Franklin Peralta

By Jamie Cotta, Patty Santucci, and Shayna Scholnick

Congratulations to Franklin Peralta for being recognized not once but twice this year for his work with youth in our Promotor Pathway® ! In September, he received the 2019 Mayor Muriel Bowser Hispanic Heritage Month Award. Earlier this month, he was awarded Venture Philanthropy Partners’ (VPP) first Greater Washington Superstar Award for “Measurably Improving the Lives of Children & Youth,” and he went on to win the Superstar Foundation’s national Veronica Award. The Superstar and Veronica Awards recognize direct service staff who demonstrate an exceptional commitment to the use of data to help young people in the greater Washington area. Franklin has achieved remarkable results marrying a positive youth development approach with the use of data in his work with LAYC Promotor Pathway clients.

The Pathway provides intensive 24/7 case management to youth up to age 24, for a period of 4-6 years, on average. Each youth working with a Promotor is tracked on progress toward three long-term goals: 1) increased academic success, 2) transition to work or completion of vocational/technical education, and 3) improvement in practice of healthy behaviors and decreases in risk-taking behaviors. Promotores make contact with youth an average of four times per month and track 19 outcomes/outputs in structured case notes to measure more objectively if youth are making progress towards these goals.

In preparation for Franklin’s Superstar Award nomination, LAYC’s Learning and Evaluation (L&E) team compared outcomes for all youth engaged in the Pathway with the youth who worked with Franklin as their Promotor. According to their assessment, Franklin surpassed program targets for 11 youth outcomes; these included youth maintaining a high level of preventative health status, youth maintaining a high functioning level on the legal/court involvement outcome, and youth maintaining good school behavior and engagement.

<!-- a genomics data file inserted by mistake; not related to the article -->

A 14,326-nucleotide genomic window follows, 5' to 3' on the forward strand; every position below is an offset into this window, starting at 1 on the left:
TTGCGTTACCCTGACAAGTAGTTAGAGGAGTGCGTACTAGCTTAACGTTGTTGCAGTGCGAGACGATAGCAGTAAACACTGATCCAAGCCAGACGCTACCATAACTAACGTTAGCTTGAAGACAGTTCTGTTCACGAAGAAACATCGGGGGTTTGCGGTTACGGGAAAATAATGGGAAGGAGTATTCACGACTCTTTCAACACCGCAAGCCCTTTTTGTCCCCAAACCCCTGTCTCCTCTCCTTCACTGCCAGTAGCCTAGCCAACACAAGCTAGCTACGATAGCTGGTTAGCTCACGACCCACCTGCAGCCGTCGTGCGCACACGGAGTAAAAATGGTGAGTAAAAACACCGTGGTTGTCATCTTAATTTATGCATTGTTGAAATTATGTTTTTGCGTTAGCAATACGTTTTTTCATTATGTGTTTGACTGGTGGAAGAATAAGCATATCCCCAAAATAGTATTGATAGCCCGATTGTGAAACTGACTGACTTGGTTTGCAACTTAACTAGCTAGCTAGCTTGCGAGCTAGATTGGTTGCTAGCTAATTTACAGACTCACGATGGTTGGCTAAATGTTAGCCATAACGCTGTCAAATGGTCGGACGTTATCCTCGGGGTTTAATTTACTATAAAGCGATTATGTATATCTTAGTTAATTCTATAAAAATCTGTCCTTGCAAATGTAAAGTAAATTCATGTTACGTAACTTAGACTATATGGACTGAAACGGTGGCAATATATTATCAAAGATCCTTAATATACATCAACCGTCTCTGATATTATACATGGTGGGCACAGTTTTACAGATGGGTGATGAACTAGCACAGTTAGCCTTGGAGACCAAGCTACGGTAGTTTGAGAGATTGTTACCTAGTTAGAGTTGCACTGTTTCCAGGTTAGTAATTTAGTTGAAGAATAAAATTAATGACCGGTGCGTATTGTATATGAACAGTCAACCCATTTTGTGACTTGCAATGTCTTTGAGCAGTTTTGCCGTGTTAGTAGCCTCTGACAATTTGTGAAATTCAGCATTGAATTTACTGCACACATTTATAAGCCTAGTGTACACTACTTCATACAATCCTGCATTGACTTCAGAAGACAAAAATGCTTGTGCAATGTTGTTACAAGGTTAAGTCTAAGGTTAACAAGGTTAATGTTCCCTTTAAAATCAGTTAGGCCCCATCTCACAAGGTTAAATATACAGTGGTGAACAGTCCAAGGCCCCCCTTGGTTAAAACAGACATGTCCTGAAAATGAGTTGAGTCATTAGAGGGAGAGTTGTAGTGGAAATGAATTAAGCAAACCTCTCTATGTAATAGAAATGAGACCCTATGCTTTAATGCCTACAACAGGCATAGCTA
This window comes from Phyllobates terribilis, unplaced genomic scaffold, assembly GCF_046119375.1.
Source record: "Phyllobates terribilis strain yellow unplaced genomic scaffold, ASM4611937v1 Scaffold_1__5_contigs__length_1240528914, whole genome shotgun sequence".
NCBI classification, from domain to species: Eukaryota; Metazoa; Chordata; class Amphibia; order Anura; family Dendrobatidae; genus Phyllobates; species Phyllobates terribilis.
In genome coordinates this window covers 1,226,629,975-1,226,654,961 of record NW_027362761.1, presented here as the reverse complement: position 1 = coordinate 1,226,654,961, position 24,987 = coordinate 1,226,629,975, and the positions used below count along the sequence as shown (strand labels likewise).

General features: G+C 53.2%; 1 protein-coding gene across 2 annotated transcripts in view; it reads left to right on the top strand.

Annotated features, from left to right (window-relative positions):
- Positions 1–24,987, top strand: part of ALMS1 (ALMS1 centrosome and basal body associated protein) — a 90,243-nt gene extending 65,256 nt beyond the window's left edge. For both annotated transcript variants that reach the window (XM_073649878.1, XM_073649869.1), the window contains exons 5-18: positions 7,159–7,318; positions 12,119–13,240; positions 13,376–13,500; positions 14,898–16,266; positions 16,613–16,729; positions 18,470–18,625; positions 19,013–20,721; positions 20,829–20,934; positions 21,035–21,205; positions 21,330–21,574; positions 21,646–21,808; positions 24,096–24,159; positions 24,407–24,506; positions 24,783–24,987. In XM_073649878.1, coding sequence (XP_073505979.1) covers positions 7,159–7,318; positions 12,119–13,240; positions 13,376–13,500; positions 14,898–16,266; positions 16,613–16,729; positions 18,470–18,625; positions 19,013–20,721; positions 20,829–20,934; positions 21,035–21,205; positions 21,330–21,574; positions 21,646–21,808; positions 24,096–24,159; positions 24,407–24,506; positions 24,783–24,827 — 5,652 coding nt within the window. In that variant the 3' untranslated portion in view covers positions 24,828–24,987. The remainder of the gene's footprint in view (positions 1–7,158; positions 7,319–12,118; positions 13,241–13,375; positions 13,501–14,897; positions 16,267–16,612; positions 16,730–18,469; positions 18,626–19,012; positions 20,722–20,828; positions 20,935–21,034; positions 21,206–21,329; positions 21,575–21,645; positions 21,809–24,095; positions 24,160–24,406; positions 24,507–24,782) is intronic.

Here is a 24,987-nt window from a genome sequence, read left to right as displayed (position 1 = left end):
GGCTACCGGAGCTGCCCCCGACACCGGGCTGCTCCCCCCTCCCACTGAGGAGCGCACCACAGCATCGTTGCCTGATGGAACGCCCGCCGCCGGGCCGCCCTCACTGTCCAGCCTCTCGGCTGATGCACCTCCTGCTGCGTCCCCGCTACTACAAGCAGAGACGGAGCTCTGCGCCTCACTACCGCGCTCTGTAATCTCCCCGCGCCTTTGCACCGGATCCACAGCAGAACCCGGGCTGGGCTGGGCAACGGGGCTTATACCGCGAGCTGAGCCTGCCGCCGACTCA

One example of Franklin’s efficient and intentional use of client data lies in the case of a client whose vocational school outcome area was flagged with a low rating; the client had indicated only a slight interest in enrolling in vocational school. This client, who was working at a restaurant, had mentioned possibly pursuing some kind of certification with his Pathway clinical supervisor. Knowing this, Franklin explored different certification options offered within LAYC, including medical assistant and IT certifications. Franklin then met with the client to identify her specific interests. Learning she was interested in working with children, Franklin was able to zero in on a Child Development Associate credential and other childcare-related programs, which were better suited to the client.

Franklin’s impact on youth outcomes is not only explained by his superior attention to data. Franklin’s approach to working with each youth is just as important. He works every day to build strong relationships that have had lasting impact. He listens, supports, remains forever calm and patient, never judges, and never gives up on a single young person. He provides ongoing encouragement and empowers his clients to take the lead in achieving their goals. He meets them where they are, teaching them how to access resources in order to be successful, while supporting them through various situations and obstacles. He also challenges his clients to get out of their comfort zones and try new things. Franklin knows he is making a difference with his clients when they begin taking the initiative to access resources on their own.

Franklin’s approach to working with disconnected youth with complex needs is a shining example of how staff can enhance positive youth development interventions by harnessing the power of program data to improve multiple outcomes for youth served. 

Read more about how Franklin is paying it forward and his profound impact on the lives of youth, as well as colleagues.

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